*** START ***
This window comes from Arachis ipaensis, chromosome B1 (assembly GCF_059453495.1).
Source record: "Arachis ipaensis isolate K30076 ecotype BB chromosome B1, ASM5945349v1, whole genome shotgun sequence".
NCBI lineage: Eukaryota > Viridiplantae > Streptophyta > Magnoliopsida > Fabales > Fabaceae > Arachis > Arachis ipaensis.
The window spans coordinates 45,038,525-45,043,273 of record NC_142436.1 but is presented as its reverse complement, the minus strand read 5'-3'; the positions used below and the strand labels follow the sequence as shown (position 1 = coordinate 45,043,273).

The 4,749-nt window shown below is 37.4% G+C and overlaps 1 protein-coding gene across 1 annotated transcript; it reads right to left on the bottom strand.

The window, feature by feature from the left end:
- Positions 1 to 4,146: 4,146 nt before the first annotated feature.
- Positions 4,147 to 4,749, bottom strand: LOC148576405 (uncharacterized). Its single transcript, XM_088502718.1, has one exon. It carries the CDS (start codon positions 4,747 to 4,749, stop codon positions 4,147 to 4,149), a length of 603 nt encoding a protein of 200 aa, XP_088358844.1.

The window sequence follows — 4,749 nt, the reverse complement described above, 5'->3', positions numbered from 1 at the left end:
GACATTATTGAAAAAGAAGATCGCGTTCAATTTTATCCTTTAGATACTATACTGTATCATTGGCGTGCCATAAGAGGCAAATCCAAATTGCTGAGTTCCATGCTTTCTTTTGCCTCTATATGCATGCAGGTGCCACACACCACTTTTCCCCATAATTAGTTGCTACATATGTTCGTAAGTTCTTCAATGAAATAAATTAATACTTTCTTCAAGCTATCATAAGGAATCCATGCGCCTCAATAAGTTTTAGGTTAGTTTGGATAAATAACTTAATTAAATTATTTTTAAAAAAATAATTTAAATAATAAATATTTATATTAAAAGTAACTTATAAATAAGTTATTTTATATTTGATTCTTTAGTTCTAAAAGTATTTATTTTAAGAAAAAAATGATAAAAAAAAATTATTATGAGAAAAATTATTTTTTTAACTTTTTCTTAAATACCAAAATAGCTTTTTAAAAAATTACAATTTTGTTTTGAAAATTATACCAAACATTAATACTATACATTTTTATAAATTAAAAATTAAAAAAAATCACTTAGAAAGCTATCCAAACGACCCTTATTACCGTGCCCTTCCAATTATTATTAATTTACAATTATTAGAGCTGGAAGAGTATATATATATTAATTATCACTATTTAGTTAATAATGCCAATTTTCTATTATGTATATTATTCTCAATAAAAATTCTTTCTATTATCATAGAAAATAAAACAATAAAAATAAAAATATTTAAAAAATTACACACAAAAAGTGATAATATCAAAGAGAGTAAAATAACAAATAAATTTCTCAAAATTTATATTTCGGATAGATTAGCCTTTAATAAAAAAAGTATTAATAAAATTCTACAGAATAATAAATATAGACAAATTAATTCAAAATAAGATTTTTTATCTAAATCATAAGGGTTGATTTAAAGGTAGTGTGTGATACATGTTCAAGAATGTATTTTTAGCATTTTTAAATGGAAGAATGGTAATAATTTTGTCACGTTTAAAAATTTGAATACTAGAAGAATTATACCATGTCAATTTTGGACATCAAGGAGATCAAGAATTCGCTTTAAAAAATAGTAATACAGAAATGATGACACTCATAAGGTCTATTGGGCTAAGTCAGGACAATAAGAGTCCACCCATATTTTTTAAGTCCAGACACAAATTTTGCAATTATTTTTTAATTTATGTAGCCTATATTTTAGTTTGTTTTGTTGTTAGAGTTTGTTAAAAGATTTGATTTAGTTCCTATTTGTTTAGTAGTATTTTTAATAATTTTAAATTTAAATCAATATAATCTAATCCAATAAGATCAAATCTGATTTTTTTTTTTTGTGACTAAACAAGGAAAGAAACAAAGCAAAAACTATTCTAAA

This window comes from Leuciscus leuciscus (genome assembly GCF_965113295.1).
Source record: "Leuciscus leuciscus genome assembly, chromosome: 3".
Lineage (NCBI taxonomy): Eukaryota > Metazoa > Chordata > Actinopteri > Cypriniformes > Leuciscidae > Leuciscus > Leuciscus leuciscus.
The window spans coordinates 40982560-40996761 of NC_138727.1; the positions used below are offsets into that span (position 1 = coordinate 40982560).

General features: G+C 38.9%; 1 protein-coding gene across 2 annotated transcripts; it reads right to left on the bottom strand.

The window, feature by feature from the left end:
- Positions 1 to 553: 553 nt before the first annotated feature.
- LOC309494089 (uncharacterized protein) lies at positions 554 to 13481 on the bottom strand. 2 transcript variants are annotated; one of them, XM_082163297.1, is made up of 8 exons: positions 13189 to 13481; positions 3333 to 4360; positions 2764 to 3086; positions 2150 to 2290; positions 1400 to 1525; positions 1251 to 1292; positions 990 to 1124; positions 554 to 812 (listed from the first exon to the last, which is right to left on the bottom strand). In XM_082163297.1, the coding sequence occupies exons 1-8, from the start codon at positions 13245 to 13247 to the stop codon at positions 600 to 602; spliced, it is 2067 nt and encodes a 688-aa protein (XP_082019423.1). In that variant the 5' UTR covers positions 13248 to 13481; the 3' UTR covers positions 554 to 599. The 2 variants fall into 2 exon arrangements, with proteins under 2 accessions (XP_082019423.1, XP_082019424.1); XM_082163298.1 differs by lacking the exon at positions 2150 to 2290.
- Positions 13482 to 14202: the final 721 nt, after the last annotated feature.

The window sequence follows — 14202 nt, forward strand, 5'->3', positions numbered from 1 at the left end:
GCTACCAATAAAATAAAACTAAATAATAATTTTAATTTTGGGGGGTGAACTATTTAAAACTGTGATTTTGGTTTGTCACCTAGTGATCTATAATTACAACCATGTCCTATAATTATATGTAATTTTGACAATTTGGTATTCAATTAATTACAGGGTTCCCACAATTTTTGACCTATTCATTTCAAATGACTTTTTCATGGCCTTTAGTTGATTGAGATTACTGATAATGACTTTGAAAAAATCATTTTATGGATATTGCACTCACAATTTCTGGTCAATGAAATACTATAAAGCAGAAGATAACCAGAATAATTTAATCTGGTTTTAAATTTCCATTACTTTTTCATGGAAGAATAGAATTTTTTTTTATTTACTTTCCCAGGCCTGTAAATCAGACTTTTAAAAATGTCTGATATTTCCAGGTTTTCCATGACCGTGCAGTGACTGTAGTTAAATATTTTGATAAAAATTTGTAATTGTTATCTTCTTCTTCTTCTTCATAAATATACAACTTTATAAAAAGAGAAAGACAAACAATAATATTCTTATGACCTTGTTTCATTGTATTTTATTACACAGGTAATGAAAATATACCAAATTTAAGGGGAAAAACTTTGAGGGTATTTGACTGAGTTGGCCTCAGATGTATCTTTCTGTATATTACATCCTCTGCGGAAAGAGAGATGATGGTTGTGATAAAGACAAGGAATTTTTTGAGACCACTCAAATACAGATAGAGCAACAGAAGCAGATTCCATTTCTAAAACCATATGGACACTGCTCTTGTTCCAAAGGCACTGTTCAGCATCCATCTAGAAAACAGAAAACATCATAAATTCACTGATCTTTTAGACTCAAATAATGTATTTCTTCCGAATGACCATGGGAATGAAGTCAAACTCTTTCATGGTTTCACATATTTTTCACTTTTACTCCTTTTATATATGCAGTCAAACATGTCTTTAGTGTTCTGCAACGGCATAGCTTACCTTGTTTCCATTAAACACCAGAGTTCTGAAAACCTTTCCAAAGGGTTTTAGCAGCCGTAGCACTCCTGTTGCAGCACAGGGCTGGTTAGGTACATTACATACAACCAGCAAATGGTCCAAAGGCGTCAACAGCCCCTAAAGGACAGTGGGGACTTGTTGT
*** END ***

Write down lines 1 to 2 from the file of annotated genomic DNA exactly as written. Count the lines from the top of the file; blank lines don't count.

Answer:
This window comes from Arachis ipaensis, chromosome B1 (assembly GCF_059453495.1).
Source record: "Arachis ipaensis isolate K30076 ecotype BB chromosome B1, ASM5945349v1, whole genome shotgun sequence".